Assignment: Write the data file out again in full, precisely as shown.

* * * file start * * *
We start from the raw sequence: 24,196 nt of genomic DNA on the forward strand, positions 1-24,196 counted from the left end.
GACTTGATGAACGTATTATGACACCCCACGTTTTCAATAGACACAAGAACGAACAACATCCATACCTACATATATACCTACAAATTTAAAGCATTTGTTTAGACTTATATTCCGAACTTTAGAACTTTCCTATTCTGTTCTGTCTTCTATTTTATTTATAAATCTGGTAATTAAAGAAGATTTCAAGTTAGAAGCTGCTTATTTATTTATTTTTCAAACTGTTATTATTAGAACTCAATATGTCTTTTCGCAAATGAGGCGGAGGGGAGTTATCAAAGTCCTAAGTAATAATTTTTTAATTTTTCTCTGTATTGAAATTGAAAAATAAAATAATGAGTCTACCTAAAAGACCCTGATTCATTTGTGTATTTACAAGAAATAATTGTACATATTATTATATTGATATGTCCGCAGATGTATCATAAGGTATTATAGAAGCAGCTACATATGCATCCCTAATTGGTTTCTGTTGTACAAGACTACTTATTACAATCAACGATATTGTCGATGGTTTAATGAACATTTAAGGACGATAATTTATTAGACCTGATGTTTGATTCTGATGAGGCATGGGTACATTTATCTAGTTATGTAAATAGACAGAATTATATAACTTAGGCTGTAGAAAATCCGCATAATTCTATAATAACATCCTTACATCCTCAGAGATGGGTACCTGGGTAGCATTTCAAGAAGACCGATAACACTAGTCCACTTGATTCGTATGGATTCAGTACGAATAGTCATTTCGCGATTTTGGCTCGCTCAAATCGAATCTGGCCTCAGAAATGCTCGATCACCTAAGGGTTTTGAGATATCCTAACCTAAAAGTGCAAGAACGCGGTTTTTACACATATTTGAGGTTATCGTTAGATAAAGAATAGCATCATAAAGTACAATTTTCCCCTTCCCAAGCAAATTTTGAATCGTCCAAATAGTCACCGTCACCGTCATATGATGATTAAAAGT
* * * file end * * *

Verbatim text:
We start from the raw sequence: 24,196 nt of genomic DNA on the forward strand, positions 1-24,196 counted from the left end.
GACTTGATGAACGTATTATGACACCCCACGTTTTCAATAGACACAAGAACGAACAACATCCATACCTACATATATACCTACAAATTTAAAGCATTTGTTTAGACTTATATTCCGAACTTTAGAACTTTCCTATTCTGTTCTGTCTTCTATTTTATTTATAAATCTGGTAATTAAAGAAGATTTCAAGTTAGAAGCTGCTTATTTATTTATTTTTCAAACTGTTATTATTAGAACTCAATATGTCTTTTCGCAAATGAGGCGGAGGGGAGTTATCAAAGTCCTAAGTAATAATTTTTTAATTTTTCTCTGTATTGAAATTGAAAAATAAAATAATGAGTCTACCTAAAAGACCCTGATTCATTTGTGTATTTACAAGAAATAATTGTACATATTATTATATTGATATGTCCGCAGATGTATCATAAGGTATTATAGAAGCAGCTACATATGCATCCCTAATTGGTTTCTGTTGTACAAGACTACTTATTACAATCAACGATATTGTCGATGGTTTAATGAACATTTAAGGACGATAATTTATTAGACCTGATGTTTGATTCTGATGAGGCATGGGTACATTTATCTAGTTATGTAAATAGACAGAATTATATAACTTAGGCTGTAGAAAATCCGCATAATTCTATAATAACATCCTTACATCCTCAGAGATGGGTACCTGGGTAGCATTTCAAGAAGACCGATAACACTAGTCCACTTGATTCGTATGGATTCAGTACGAATAGTCATTTCGCGATTTTGGCTCGCTCAAATCGAATCTGGCCTCAGAAATGCTCGATCACCTAAGGGTTTTGAGATATCCTAACCTAAAAGTGCAAGAACGCGGTTTTTACACATATTTGAGGTTATCGTTAGATAAAGAATAGCATCATAAAGTACAATTTTCCCCTTCCCAAGCAAATTTTGAATCGTCCAAATAGTCACCGTCACCGTCATATGATGATTAAAAGT